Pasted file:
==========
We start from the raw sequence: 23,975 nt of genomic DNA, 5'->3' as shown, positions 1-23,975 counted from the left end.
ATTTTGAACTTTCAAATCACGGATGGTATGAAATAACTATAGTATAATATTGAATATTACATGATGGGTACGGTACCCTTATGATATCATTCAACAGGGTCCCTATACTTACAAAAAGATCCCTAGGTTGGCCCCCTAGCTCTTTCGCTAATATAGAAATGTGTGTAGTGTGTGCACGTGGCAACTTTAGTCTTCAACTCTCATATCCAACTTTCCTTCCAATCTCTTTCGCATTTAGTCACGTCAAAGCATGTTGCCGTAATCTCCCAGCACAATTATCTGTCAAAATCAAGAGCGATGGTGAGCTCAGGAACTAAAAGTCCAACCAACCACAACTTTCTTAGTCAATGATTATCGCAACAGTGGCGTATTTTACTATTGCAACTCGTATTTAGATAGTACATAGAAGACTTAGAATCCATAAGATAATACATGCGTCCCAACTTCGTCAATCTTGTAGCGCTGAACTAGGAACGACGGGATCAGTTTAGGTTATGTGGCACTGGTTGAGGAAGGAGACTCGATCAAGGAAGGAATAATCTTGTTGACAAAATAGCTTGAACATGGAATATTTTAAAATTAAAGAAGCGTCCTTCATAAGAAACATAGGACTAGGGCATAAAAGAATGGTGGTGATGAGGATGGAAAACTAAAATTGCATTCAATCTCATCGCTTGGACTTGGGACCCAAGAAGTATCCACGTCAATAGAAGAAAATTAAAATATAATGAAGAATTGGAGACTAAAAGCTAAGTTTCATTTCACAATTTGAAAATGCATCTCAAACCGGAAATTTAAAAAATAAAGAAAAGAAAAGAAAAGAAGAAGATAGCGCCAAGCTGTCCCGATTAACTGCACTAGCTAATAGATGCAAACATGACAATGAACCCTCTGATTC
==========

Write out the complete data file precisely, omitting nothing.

We start from the raw sequence: 23,975 nt of genomic DNA, 5'->3' as shown, positions 1-23,975 counted from the left end.
ATTTTGAACTTTCAAATCACGGATGGTATGAAATAACTATAGTATAATATTGAATATTACATGATGGGTACGGTACCCTTATGATATCATTCAACAGGGTCCCTATACTTACAAAAAGATCCCTAGGTTGGCCCCCTAGCTCTTTCGCTAATATAGAAATGTGTGTAGTGTGTGCACGTGGCAACTTTAGTCTTCAACTCTCATATCCAACTTTCCTTCCAATCTCTTTCGCATTTAGTCACGTCAAAGCATGTTGCCGTAATCTCCCAGCACAATTATCTGTCAAAATCAAGAGCGATGGTGAGCTCAGGAACTAAAAGTCCAACCAACCACAACTTTCTTAGTCAATGATTATCGCAACAGTGGCGTATTTTACTATTGCAACTCGTATTTAGATAGTACATAGAAGACTTAGAATCCATAAGATAATACATGCGTCCCAACTTCGTCAATCTTGTAGCGCTGAACTAGGAACGACGGGATCAGTTTAGGTTATGTGGCACTGGTTGAGGAAGGAGACTCGATCAAGGAAGGAATAATCTTGTTGACAAAATAGCTTGAACATGGAATATTTTAAAATTAAAGAAGCGTCCTTCATAAGAAACATAGGACTAGGGCATAAAAGAATGGTGGTGATGAGGATGGAAAACTAAAATTGCATTCAATCTCATCGCTTGGACTTGGGACCCAAGAAGTATCCACGTCAATAGAAGAAAATTAAAATATAATGAAGAATTGGAGACTAAAAGCTAAGTTTCATTTCACAATTTGAAAATGCATCTCAAACCGGAAATTTAAAAAATAAAGAAAAGAAAAGAAAAGAAGAAGATAGCGCCAAGCTGTCCCGATTAACTGCACTAGCTAATAGATGCAAACATGACAATGAACCCTCTGATTC